SUBARU RULES OUT CROSS-OVER
There's bad news for Subaru fans with the news that the company won't be entering the cross-over market with a "Juke"-like car.
Speaking to Auto Express magazine the company admitted that while a rugged cross-over would be a money-spinner, they haven't got the development budget to sink into the project at the moment.
That sounds a little fishy to us, because they know they'd get a significant return on their investment, but are unwilling to invest. The reality is that Subaru have their eye firmly on the US market, where their existing lines are enjoying a stunning resurgence, having sold significant numbers in the States. The cross-over isn't anywhere near the big business in the US that it is in Europe, so why change a winning formula?
It's all a little disappointing, but that doesn't mean you're missing out on great Subaru deals. Despite the lack of a cross-over, you can still look to the company to bring a cracking 4x4 in the XV, voted 4x4 of the year. All-wheel drive for the most rugged terrain, with a luxurious interior, the XV is available from as little as £21,995 from Colin Appleyard. Speak to us about affordable finance deals that give you this superb off-roader from £299 per month, subject to status.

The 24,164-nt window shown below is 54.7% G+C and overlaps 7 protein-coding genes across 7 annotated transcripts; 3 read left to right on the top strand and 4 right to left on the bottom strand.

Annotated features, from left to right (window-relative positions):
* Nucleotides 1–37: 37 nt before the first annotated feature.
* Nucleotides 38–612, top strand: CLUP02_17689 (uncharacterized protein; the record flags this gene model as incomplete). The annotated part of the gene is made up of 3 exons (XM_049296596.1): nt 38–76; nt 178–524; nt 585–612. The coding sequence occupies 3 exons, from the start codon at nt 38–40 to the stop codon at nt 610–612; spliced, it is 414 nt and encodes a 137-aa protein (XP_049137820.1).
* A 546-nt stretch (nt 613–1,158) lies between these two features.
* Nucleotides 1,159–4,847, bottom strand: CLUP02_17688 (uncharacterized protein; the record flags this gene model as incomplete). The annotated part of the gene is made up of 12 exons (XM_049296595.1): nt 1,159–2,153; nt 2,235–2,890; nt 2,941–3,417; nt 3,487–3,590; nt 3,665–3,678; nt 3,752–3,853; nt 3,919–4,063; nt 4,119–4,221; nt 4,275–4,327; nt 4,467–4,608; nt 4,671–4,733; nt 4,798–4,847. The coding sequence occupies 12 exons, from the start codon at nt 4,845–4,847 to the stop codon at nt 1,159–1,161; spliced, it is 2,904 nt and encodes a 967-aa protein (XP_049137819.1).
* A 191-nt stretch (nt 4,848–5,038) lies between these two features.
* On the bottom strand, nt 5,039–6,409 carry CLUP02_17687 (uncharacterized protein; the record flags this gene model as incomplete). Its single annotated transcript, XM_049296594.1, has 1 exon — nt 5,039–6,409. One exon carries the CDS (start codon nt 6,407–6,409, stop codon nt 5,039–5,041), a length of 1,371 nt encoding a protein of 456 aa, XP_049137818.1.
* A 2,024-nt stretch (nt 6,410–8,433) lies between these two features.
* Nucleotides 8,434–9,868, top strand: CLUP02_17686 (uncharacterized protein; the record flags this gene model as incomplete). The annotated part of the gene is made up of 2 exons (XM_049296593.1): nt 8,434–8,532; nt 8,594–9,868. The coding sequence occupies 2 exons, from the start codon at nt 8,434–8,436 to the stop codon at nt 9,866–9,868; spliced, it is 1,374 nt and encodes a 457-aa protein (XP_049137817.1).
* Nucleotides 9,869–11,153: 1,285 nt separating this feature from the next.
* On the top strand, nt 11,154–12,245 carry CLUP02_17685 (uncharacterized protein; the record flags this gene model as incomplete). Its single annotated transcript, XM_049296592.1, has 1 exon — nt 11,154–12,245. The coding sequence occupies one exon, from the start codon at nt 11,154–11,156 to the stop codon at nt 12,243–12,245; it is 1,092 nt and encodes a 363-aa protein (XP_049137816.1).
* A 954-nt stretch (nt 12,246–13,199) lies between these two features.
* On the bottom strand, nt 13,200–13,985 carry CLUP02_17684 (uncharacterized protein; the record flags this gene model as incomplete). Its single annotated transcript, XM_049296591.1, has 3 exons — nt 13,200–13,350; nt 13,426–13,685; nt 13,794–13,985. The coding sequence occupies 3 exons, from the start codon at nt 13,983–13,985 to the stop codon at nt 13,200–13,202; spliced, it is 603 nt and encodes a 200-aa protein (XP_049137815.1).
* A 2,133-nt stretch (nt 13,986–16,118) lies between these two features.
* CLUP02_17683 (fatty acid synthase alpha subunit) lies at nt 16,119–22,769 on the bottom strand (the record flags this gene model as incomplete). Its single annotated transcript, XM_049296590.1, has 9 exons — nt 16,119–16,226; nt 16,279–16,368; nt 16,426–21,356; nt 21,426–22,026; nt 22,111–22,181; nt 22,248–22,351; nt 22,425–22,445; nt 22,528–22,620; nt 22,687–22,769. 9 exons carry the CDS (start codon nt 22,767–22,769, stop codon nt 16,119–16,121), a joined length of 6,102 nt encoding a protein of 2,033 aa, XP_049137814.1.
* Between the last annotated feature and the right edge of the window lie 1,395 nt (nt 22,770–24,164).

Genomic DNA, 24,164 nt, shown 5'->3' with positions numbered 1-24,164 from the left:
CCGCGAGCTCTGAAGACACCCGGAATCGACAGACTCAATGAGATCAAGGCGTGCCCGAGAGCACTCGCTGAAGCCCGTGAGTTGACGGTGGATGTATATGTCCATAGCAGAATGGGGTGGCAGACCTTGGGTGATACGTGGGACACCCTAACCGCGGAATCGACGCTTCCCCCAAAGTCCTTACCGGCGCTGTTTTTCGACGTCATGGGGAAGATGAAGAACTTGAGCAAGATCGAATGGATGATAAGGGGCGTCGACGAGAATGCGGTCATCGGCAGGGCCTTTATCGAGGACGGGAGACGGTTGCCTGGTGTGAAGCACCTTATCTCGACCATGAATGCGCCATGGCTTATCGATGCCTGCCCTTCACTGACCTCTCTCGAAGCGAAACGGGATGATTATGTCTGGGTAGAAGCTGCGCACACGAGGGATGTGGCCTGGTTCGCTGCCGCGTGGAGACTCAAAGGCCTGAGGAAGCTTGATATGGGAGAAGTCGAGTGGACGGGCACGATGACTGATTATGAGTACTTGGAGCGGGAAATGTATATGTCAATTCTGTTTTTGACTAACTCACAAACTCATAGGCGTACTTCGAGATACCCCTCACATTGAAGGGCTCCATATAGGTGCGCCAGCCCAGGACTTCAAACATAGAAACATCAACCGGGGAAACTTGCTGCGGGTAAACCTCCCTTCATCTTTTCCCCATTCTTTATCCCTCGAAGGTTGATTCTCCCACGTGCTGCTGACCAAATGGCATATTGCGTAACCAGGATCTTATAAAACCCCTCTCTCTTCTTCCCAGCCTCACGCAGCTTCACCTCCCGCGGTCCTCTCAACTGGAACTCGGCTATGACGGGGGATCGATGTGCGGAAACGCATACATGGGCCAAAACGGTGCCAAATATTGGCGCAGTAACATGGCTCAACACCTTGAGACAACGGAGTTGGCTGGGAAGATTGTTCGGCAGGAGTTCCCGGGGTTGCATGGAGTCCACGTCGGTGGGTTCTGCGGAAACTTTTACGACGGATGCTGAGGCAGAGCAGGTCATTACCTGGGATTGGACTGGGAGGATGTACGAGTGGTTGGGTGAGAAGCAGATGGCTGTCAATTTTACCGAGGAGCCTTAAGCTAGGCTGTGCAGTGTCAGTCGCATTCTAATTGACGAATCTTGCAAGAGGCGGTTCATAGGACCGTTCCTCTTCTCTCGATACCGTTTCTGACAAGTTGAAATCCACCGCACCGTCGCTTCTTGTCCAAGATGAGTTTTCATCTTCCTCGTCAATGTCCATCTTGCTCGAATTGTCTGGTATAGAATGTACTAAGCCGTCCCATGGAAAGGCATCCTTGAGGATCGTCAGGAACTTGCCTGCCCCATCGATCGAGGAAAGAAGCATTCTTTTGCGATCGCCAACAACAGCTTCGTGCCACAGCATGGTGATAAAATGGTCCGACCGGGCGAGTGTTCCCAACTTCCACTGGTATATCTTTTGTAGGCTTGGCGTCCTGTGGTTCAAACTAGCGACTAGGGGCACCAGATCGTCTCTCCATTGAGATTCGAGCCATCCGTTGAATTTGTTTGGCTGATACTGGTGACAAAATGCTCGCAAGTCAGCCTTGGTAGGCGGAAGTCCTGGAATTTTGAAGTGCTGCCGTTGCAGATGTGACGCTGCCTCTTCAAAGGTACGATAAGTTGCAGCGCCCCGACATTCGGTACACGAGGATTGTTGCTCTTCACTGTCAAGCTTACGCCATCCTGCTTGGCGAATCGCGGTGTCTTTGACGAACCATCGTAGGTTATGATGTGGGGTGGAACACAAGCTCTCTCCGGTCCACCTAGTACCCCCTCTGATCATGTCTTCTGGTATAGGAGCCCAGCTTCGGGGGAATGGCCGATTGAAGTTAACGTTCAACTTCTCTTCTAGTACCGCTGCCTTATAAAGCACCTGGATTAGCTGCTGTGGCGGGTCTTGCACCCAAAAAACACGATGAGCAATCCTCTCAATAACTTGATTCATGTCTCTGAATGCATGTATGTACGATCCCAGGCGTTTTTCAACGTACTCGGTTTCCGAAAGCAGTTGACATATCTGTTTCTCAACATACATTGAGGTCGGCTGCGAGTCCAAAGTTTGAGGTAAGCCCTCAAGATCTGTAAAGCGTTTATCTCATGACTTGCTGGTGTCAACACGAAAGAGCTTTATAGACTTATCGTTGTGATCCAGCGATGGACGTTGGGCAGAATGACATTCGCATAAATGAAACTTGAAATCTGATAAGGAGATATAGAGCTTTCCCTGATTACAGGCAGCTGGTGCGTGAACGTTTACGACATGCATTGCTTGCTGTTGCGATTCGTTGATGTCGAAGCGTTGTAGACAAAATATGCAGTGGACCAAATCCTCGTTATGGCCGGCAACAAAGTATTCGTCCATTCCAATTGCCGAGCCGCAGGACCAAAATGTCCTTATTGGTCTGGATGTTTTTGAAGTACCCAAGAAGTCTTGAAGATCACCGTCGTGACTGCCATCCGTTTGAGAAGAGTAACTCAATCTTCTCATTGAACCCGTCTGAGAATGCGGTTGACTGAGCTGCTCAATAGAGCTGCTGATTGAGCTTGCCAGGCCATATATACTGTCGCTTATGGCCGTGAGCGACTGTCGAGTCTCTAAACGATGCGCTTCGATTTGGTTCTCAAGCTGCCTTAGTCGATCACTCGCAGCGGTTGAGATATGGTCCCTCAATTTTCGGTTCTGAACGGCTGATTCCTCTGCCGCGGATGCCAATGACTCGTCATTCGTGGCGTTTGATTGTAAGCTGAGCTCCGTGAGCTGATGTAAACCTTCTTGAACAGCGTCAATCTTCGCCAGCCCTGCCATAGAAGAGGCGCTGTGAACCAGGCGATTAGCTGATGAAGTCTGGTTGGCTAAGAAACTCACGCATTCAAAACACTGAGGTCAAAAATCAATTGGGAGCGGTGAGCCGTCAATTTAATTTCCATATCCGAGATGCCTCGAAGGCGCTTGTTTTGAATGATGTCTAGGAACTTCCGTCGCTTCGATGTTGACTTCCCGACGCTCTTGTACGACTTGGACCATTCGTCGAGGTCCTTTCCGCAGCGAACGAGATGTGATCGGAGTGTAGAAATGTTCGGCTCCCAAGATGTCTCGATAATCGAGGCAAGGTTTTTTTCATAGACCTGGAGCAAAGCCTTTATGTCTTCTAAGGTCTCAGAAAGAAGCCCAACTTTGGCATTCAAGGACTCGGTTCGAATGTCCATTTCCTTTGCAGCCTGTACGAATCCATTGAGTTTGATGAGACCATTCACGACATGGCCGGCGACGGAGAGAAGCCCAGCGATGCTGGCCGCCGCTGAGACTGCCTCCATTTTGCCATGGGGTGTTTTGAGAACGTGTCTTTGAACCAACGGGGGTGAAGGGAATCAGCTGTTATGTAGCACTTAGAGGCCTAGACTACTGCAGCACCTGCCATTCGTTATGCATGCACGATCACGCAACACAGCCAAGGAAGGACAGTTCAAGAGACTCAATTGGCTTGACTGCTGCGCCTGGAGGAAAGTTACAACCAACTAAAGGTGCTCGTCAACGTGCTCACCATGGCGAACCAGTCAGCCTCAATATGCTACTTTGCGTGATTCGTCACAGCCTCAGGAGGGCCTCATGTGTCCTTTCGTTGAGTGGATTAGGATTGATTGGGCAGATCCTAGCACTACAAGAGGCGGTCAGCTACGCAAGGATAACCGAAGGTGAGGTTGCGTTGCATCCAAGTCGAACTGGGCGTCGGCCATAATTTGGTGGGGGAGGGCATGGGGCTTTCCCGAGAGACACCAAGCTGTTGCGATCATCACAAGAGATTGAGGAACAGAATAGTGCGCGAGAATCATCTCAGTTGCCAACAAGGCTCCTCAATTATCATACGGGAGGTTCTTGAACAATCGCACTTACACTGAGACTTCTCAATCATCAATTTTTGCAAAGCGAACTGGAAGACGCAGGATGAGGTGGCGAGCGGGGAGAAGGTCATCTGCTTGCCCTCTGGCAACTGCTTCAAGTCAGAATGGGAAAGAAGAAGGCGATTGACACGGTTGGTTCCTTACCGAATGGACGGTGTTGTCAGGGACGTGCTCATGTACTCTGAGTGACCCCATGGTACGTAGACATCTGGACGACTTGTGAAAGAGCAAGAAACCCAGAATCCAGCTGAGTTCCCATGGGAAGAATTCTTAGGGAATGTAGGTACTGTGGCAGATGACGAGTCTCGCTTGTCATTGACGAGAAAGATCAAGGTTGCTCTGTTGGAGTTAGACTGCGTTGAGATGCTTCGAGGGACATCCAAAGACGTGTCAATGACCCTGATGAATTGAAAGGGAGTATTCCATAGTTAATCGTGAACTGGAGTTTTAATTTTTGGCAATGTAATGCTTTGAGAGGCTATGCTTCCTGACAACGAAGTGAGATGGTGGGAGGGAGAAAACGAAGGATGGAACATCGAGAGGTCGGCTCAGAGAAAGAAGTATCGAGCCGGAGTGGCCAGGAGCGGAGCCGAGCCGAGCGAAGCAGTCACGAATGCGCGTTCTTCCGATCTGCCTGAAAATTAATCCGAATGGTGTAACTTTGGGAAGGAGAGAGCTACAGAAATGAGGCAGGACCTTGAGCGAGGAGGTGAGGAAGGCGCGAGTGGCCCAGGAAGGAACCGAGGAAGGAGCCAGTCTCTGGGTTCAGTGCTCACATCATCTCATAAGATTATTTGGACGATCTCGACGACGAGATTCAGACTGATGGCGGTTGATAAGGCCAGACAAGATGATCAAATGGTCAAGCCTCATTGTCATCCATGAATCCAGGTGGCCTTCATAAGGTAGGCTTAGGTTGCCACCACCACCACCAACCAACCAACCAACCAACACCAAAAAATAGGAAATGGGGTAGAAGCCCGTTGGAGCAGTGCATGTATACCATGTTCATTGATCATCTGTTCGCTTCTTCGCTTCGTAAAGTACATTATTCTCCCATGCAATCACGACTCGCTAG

And we said there'd be good news for Subaru fans too. While they're not prepared to invest in a cross-over, it seems they're likely to put some money into motor racing. It appears that Subaru are willing to look into a return to racing in hybrid power classes that are appearing both on the track and in the world of rallying.
It's not clear where they're going to invest their money, by speculation is either into the World Rally Championship, where it's rumoured that specs are changing to allow this sort of vehicle. Alternatively, they could try out endurance racing, where Nissan is already developing a hybrid to take on the biggest names in next year's Le Mans
There's solid reasoning behind the move to hybrid racing: Subaru are launching a whole new line of hybrid road cars within the next few years, and it would make sense to appeal to race audiences with track versions of the same cars. Exciting times for Subaru, it seems after all.